Oregon State University is planning to resume traditional on-site and in-person activities at OSU locations for academic year 2021-22.
We make these plans with a careful eye on current, comprehensive public health and mitigation strategies and continuation of the Oregon Health Authority’s (OHA) vaccine distribution plan for all Oregonians.
OSU’s plans will require ongoing commitment and support from all members of the OSU community, a continued decline in COVID-19 infection rates, and adherence to federal, state, and other applicable guidance and requirements that permit increased on-site and in-person activities.
While subject to change, we are currently planning for fall to include:
OSU will operate in alignment with Oregon Governor’s Executive Order 20-28 and associated Oregon Health Authority and Higher Education Coordinating Commission Guidance for the Conduct of In-Person Instructional, Residential, and Research Activities at Oregon Colleges and Universities. Additional local public health requirements may apply depending on the type of OSU activity, a county’s COVID-19 risk level, and the location of activities planned.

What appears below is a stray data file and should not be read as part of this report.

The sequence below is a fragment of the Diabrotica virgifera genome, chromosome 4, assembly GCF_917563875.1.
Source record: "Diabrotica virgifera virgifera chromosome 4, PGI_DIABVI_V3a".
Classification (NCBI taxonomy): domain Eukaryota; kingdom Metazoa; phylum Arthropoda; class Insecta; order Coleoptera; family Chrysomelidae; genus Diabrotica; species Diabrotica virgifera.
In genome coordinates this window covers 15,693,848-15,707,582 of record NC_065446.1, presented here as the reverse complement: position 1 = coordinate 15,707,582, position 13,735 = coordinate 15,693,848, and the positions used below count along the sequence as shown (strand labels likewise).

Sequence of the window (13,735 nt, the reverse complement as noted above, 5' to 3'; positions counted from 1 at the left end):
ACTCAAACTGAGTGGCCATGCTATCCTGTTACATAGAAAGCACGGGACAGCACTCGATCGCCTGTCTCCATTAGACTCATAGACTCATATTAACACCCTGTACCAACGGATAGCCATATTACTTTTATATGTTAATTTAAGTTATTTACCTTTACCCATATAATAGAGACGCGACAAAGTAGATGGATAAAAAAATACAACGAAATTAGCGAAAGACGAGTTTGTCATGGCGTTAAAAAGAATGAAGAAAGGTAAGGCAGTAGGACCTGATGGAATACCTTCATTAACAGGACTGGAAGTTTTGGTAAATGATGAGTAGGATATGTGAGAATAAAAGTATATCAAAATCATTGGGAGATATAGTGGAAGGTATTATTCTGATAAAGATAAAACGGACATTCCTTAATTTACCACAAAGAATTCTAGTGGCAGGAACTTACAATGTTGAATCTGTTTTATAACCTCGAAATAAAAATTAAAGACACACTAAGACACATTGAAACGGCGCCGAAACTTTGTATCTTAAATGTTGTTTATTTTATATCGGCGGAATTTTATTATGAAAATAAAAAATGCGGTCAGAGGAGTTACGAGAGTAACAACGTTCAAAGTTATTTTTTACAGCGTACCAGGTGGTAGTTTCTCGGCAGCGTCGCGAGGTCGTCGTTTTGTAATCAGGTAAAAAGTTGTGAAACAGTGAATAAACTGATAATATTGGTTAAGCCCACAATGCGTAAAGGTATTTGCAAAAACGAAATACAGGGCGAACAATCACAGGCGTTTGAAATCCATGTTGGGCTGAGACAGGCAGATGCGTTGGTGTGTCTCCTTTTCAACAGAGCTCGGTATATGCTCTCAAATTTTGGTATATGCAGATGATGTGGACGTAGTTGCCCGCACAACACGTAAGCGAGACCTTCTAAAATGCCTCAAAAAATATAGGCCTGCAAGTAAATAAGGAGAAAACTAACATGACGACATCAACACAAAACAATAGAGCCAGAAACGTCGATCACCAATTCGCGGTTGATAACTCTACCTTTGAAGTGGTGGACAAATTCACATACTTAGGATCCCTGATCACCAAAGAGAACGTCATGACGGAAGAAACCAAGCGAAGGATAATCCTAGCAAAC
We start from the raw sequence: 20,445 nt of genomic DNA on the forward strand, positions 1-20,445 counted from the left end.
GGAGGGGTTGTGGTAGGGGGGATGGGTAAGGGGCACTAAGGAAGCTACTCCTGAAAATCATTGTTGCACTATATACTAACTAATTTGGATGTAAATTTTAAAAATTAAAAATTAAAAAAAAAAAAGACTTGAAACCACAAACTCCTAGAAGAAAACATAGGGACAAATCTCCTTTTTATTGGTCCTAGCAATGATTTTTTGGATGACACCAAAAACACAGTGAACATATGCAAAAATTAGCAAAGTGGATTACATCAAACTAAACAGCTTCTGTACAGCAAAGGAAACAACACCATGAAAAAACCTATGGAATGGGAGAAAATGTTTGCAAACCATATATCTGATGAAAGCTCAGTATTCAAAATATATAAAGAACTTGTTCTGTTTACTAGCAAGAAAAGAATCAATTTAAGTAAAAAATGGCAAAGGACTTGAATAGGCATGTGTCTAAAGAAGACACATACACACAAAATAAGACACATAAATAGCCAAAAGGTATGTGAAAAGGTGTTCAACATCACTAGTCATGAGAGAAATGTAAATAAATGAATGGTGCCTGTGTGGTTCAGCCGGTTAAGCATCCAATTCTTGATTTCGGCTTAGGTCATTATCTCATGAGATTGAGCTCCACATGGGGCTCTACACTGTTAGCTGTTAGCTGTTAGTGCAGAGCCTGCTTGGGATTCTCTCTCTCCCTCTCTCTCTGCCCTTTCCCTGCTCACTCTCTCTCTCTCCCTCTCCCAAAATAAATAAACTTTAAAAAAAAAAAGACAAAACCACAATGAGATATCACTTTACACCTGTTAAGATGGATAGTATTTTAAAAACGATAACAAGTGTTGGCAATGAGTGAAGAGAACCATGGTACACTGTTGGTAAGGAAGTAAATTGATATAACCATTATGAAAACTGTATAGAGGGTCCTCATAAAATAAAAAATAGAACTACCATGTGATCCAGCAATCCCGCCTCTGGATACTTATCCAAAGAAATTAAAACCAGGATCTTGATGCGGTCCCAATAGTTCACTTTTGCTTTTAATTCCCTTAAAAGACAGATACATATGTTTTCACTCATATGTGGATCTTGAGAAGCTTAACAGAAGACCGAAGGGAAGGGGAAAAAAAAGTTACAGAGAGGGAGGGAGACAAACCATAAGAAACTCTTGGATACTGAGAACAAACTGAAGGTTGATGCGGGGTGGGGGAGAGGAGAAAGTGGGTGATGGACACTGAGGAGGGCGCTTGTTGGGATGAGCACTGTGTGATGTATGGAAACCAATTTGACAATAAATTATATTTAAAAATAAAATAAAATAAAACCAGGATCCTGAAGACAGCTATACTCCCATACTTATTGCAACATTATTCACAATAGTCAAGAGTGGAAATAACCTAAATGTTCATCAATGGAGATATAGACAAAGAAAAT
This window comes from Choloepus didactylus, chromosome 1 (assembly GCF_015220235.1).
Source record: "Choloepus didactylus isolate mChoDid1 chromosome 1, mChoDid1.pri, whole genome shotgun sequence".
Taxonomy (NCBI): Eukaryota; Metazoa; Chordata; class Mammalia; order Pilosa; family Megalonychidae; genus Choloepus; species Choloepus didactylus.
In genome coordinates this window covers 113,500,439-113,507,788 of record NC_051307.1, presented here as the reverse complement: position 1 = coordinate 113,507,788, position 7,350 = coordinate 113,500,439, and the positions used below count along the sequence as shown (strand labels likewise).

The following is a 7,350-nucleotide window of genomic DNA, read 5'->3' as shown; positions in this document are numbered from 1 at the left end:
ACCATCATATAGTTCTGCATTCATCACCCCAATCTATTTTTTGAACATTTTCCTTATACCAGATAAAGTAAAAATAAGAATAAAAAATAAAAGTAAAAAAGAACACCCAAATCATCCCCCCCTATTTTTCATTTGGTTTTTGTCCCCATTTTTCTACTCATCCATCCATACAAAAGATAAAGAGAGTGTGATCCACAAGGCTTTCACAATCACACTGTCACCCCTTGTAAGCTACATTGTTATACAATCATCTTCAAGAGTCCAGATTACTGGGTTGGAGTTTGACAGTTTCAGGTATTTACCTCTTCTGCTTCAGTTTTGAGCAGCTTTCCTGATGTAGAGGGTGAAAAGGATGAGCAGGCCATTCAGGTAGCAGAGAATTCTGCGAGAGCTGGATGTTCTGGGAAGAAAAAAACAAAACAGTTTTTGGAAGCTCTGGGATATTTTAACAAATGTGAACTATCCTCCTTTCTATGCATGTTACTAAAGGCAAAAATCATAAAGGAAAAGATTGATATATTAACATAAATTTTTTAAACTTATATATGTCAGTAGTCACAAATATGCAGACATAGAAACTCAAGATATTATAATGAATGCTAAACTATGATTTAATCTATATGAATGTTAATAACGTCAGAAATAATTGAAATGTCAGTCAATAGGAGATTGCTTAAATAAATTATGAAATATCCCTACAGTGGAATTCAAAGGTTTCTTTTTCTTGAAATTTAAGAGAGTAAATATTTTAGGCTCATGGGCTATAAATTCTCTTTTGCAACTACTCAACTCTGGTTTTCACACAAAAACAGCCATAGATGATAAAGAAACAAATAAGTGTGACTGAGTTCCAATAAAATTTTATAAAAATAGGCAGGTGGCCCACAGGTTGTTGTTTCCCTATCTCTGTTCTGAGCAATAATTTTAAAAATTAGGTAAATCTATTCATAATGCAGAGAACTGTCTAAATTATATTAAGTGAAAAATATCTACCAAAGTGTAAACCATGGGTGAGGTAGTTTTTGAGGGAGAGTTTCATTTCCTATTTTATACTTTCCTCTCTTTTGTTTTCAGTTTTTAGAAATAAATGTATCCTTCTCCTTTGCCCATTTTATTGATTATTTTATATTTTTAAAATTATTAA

We remain optimistic that public health conditions will allow OSU to provide primarily in-person teaching on our campuses and on-site research, engagement, extracurricular programs and activities. The return process will be gradual and flexible. We know the transition requires patience and compassion, as much as clarity and structure. Pathway to Fall complies with state and local health guidelines and is informed by public health experts from a joint taskforce from Oregon State University and the University of Oregon. While we expect vaccination to drive dramatic improvements in public health conditions well before fall term, we anticipate continuing to employ an appropriate mix of public health measures, such as wearing face coverings, engaging in physical distancing, and utilizing COVID-19 testing.
The following principles serve as the foundation of OSU’s resumption plan.
Subject to change based on executive order or other legal requirements and local conditions.
OSU expects to transition to higher-density, on-site and in-person activity in phased and gradual steps over the next several months, helping employees to develop comfort and confidence as we re-establish on-site workplace norms. This transition can be altered quickly if local conditions or legal requirements warrant.